When I first began studying the traditional Japanese Tea Ceremony I was interested in its aesthetics. There were subtle delights in abundance from resilient tatami mats underfoot; the soothing sound of water heating in the iron kettle; and the scent of cedar bark incense.
I quickly learned that humility was involved as well. The seemingly effortless movements required much practice to master. We were taught to pay attention to the season, the particular circumstances of the day, and what was happening in the tea garden. There is, for instance, a particular beauty to a day with a hint of snow in the air when the leaves have fallen and a few linger on the moss.
I came across several stories recorded in chanoyu lore where tea masters combined ingenuity with an extreme sensitivity to nature to produce transcendent experiences for their guests. Three of my favorites involve Sen no Rikyu, probably the most famous of tea masters. Rikyu was known for his exquisite taste and sense for the fitness of things. He simplified the tea ceremony while at the same time introducing many innovations. His manner of making tea was said to be totally natural and unaffected so that one could not pick out any one part as being the most beautiful.
In one of the most famous tea stories, Rikyu’s patron, the regent Hideyoshi, had heard about the morning glories that Rikyu planted in his garden that year and wanted to see them. When Hideyoshi arrived in the morning, there was not a single morning glory to be seen anywhere. However, when the guests entered the tea room, a single perfect morning glory was displayed in the tokonoma alcove. Hideyoshi and the other guests found this refreshing. I was taught never to use morning glories during tea practice for this reason.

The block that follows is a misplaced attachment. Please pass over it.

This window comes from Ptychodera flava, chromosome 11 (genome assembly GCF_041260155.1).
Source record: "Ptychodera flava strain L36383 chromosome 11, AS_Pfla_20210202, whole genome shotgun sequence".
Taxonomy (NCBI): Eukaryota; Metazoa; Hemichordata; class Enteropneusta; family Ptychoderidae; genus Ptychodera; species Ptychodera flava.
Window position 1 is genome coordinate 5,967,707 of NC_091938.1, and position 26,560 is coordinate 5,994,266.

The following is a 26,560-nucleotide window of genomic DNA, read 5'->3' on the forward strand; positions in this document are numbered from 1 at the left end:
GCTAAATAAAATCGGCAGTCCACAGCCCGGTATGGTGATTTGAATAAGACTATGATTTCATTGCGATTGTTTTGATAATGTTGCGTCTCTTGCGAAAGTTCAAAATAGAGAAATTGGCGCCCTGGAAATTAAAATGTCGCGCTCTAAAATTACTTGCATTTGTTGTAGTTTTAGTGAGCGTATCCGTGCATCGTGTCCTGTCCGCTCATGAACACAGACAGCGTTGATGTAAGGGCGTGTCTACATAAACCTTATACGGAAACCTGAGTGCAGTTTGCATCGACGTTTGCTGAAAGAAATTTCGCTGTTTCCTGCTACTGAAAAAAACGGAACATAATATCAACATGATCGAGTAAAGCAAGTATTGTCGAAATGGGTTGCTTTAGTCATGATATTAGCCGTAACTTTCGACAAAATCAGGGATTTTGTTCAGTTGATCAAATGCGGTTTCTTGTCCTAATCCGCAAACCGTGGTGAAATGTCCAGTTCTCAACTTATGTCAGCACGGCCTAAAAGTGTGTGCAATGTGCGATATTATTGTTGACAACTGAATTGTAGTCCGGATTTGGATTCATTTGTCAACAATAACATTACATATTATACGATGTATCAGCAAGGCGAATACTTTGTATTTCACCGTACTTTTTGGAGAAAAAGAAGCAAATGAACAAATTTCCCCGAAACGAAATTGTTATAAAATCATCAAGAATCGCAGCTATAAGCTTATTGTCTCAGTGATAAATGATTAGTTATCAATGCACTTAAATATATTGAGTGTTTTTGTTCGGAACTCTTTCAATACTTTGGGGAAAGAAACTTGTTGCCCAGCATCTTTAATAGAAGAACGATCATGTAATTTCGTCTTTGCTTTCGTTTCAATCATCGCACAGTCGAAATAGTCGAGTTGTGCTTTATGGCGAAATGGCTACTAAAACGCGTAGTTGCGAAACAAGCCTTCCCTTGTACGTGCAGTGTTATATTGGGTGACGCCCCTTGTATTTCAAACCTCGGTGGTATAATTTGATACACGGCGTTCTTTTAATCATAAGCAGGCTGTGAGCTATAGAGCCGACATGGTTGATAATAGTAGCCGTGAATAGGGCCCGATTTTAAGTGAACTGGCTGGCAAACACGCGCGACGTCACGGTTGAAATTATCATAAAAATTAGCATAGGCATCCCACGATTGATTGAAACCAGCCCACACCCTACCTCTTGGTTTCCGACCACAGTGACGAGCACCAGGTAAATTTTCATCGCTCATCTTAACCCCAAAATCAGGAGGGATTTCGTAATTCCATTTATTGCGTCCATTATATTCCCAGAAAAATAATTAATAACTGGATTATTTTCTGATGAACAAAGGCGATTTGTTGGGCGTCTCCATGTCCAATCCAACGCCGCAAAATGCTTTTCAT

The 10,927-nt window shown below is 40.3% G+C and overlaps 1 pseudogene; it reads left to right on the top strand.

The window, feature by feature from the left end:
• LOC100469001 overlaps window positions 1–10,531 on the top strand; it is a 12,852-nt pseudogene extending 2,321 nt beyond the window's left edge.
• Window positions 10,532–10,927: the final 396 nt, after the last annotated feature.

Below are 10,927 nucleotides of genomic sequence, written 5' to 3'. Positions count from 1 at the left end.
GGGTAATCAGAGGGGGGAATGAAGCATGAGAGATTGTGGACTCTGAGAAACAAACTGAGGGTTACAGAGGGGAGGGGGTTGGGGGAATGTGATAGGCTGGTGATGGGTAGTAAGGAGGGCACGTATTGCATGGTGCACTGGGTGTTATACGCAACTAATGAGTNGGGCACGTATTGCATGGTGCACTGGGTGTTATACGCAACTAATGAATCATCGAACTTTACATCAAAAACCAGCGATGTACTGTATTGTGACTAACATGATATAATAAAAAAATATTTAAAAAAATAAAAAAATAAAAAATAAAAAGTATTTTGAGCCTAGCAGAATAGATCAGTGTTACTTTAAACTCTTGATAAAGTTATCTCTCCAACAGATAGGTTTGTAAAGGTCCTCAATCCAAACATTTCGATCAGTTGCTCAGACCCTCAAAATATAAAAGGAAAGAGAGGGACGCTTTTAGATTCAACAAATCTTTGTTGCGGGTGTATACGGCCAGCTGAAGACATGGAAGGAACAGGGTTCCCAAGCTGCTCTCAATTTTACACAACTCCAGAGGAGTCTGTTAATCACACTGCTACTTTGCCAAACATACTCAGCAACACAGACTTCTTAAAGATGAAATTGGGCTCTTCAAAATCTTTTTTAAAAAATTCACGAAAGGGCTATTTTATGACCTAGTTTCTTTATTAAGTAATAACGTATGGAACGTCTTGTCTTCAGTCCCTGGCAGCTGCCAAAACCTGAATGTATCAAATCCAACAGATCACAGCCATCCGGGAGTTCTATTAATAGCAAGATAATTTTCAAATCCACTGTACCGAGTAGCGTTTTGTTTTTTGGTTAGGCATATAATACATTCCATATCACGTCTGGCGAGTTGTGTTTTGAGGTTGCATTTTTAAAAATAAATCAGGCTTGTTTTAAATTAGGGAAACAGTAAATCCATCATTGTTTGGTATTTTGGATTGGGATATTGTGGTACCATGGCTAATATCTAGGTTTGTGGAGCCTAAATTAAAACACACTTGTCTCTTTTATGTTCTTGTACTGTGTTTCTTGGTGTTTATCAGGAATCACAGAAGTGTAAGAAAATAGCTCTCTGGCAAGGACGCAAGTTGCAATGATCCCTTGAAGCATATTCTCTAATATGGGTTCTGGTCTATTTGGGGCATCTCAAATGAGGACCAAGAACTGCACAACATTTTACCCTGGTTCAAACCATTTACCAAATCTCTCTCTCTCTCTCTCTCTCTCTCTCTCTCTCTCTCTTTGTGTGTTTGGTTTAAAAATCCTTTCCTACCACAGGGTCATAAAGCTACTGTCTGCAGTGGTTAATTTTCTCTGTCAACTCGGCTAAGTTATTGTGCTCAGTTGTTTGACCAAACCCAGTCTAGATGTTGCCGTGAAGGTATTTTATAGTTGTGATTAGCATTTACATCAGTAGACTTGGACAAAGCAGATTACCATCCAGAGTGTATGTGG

In another example, Hideyoshi supposedly had a large golden basin filled with water and a single flowering red plum branch placed beside it. How would Rikyu create a suitable flower arrangement using just these two elements? Rikyu approached the tokonoma and lifted up the branch. He then gently stripped the buds and flowers so that they fell into the basin and floated on the water. After that, Rikyu quietly returned to his seat carrying the bare branch. Hideyoshi admired this elegant resolution.
At a dawn tea attended by Rikyu, as the guests took their seats there was no light at all in the tea room, only the sound of the tea kettle boiling. A profound peace prevailed. Just as they were all wondering about the host’s intentions, Rikyu noticed a glow on the shoji behind him and slid open the panel. The moon framed in the opening sent its light to the tokonoma. Just legible there was a scroll with the following poem: When I lift my eyes / To the quarter of the sky / Where the cuckoo cried / There is nothing to be seen / Except the early morning moon (From The Japanese Tea Ceremony by A. L. Sadler, p. 143).
I was lucky to attend a tea practice with something of this magical quality. My sensei had conceived the idea of a fall moon-viewing practice. Each student was given a lit candle in a small glass holder, and we were instructed to walk slowly up the wooded hill behind her house, leaving space between us along the path. I waited so I could see my fellow students winding their way up through the trees at dusk. As I reached the top, the moon was covered by clouds and then briefly appeared as a misty presence. Nature was very close all around us. We conducted the tea ceremony on a felt mat where all the utensils had been arranged in advance. Looking back, it was like walking into a Japanese print. I am sure we will all never forget the beauty and poignancy of that experience.
Although a tea master’s touch is always appreciated at a tea gathering, I have learned that special effects are not needed. The essence of chanoyu is present no matter how simple and quiet the tea practice is. Each is a “one time, one meeting” opportunity and all the wonders of nature and human ingenuity apply.
For more stories from Chanoyu lore, you may wish to read Stories from a Tearoom Window by Shigenori Chikamatsu.
This article originally appeared in the March, April 2010 issue of Sukiya Living, Journal of Japanese Gardening.